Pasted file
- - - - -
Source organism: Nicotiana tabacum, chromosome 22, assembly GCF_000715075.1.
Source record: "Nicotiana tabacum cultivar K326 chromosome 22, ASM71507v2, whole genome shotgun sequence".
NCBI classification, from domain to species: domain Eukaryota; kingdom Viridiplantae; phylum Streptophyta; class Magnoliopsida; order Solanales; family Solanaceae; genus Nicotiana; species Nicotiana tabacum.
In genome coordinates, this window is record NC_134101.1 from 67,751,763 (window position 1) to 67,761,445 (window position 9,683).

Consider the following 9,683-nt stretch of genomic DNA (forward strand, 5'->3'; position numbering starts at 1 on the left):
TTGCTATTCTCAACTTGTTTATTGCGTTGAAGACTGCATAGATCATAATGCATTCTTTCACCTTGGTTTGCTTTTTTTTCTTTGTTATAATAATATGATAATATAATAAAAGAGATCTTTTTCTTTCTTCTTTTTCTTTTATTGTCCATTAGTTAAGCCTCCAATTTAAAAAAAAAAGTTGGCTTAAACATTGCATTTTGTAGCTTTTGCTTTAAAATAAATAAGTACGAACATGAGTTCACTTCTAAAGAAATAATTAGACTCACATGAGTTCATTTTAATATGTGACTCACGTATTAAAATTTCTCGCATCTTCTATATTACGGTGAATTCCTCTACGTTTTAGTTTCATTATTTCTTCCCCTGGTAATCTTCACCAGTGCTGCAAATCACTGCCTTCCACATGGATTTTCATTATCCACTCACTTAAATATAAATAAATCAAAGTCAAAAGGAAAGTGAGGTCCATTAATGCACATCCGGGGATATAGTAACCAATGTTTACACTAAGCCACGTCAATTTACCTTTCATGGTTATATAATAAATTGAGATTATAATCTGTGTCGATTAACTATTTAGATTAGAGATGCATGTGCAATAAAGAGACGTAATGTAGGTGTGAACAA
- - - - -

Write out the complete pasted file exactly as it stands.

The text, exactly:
Source organism: Nicotiana tabacum, chromosome 22, assembly GCF_000715075.1.
Source record: "Nicotiana tabacum cultivar K326 chromosome 22, ASM71507v2, whole genome shotgun sequence".
NCBI classification, from domain to species: domain Eukaryota; kingdom Viridiplantae; phylum Streptophyta; class Magnoliopsida; order Solanales; family Solanaceae; genus Nicotiana; species Nicotiana tabacum.
In genome coordinates, this window is record NC_134101.1 from 67,751,763 (window position 1) to 67,761,445 (window position 9,683).

Consider the following 9,683-nt stretch of genomic DNA (forward strand, 5'->3'; position numbering starts at 1 on the left):
TTGCTATTCTCAACTTGTTTATTGCGTTGAAGACTGCATAGATCATAATGCATTCTTTCACCTTGGTTTGCTTTTTTTTCTTTGTTATAATAATATGATAATATAATAAAAGAGATCTTTTTCTTTCTTCTTTTTCTTTTATTGTCCATTAGTTAAGCCTCCAATTTAAAAAAAAAAGTTGGCTTAAACATTGCATTTTGTAGCTTTTGCTTTAAAATAAATAAGTACGAACATGAGTTCACTTCTAAAGAAATAATTAGACTCACATGAGTTCATTTTAATATGTGACTCACGTATTAAAATTTCTCGCATCTTCTATATTACGGTGAATTCCTCTACGTTTTAGTTTCATTATTTCTTCCCCTGGTAATCTTCACCAGTGCTGCAAATCACTGCCTTCCACATGGATTTTCATTATCCACTCACTTAAATATAAATAAATCAAAGTCAAAAGGAAAGTGAGGTCCATTAATGCACATCCGGGGATATAGTAACCAATGTTTACACTAAGCCACGTCAATTTACCTTTCATGGTTATATAATAAATTGAGATTATAATCTGTGTCGATTAACTATTTAGATTAGAGATGCATGTGCAATAAAGAGACGTAATGTAGGTGTGAACAA